__name__ becoming read-write?

Anthony Baxter anthonybaxter at gmail.com
Tue Aug 24 06:27:15 CEST 2004

On Mon, 23 Aug 2004 23:17:25 GMT, Arthur <ajsiegel at optonline.com> wrote:
> > "So wait, this stuff that _looks_ like code in a
> >function, isn't actually? what the hell?" The new syntax[1] for
> >decorators is at least very obvious that something _new_ is going on.
> I am thinking (and I think Paul is thinking) that we can say the same
> thing, succintly, in a manner that has precedence in the language
> Mine's a one-liner that does not totally relieve the magicians burden
> to be - somwhere down the line -  a bit expressive

I'm not _quite_ sure what it is you're asking for here, but it _seems_
like you want to have two different blocks inside a def - the first is
the meta-block, which contains docstrings and other magic attributes,
while the second is the actual code body? Is this correct? If this is
the case, I think it's _possible_ that in the future we might see
something like this, for typing purposes. Maybe. I'm not sure. But if
we do, I can't see any point _at_ _all_ to signifying magic things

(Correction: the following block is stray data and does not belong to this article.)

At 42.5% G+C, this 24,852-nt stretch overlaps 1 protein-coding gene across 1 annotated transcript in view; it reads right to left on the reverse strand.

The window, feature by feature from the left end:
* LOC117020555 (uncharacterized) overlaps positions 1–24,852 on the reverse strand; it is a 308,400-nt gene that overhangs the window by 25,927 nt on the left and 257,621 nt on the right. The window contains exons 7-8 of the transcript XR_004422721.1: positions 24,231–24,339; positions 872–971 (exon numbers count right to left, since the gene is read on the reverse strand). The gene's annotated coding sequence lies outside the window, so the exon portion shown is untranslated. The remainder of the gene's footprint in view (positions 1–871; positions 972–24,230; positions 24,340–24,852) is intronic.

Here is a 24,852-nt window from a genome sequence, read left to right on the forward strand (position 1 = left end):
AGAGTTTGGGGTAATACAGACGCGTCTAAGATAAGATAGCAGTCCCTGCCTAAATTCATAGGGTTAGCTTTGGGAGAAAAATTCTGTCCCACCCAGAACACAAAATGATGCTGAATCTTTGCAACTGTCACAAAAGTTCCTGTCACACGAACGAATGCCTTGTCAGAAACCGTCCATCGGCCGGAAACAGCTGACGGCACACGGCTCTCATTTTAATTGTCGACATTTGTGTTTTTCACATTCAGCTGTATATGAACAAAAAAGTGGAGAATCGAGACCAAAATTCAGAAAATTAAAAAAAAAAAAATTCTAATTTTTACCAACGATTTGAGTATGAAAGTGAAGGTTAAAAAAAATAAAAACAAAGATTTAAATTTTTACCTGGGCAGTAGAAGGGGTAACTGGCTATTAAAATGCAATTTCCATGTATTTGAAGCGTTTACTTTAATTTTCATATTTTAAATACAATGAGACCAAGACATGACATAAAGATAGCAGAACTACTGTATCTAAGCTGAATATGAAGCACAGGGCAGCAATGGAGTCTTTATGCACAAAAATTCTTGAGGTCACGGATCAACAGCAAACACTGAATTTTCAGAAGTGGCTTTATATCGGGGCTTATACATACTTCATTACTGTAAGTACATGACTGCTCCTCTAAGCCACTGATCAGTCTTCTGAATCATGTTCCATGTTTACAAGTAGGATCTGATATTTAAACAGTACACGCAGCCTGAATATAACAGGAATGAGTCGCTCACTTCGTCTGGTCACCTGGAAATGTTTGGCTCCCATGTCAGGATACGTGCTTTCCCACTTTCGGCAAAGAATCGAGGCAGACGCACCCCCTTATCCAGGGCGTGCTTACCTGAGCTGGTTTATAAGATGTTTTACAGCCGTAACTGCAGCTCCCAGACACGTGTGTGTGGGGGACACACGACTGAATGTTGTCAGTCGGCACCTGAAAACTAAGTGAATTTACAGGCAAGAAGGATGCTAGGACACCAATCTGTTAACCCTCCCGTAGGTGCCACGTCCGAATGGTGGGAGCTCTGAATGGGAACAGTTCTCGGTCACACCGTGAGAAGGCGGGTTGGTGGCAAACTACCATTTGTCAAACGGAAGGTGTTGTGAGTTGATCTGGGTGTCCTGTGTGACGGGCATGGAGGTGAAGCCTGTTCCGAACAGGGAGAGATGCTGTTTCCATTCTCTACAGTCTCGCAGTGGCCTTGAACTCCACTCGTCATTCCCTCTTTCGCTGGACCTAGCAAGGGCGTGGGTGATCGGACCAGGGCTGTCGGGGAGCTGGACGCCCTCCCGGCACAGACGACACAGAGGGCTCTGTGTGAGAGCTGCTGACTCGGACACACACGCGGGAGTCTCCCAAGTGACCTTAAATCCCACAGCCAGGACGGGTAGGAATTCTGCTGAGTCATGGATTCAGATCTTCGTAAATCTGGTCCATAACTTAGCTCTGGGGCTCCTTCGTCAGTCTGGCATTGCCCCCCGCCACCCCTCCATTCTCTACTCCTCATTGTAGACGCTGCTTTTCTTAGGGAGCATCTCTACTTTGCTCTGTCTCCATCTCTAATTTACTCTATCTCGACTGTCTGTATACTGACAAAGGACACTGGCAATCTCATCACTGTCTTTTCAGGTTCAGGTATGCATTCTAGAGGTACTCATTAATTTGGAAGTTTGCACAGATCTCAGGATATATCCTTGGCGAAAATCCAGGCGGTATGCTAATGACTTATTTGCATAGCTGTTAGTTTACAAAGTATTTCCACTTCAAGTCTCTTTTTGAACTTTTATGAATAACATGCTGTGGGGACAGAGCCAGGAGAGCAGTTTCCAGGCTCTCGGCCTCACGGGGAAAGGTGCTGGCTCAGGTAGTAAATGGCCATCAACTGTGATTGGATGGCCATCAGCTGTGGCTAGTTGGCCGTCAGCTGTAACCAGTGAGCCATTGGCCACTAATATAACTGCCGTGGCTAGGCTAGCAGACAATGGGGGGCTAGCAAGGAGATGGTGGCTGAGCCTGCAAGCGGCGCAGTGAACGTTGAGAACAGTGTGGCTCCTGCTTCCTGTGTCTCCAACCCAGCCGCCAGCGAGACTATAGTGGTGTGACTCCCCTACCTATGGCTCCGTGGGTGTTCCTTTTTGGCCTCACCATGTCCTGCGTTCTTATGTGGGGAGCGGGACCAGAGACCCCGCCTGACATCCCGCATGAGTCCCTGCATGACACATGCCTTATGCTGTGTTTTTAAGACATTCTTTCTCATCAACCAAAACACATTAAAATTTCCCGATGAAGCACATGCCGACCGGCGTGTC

with arbitrary words surrounded with __under__ meaning 'under is a
decorator'. While Python does use __foo__, the list of values for foo
that are meaningful is well described and documented.

As to the specific detail about whether you can assign to a functions
__name__ from inside the function - this will break a lot of tools
that attempt to handle python code. How is an editor to find the
method 'frobulate' in a .py file? Right now, it can be done with a
pretty simple regexp. Even if one of the syntaxes for decorators that
insert the decorators on the def line goes in, you can still do it
with a more complex regexp. But something like this?

class Frobozz:
  def frobulate():
                 __name__ = defrobulate

An IDE or editor that tries to find defrobulate is going to go insane.

One final clarification - altering a method's __name__ does not change
it's name in the class's __dict__.

>>> class A:
...     def foo(self): pass
...     foo.__name__ = 'bar'
>>> A().bar()
Traceback (most recent call last):
  File "<stdin>", line 1, in ?
AttributeError: A instance has no attribute 'bar'
>>> A().foo()

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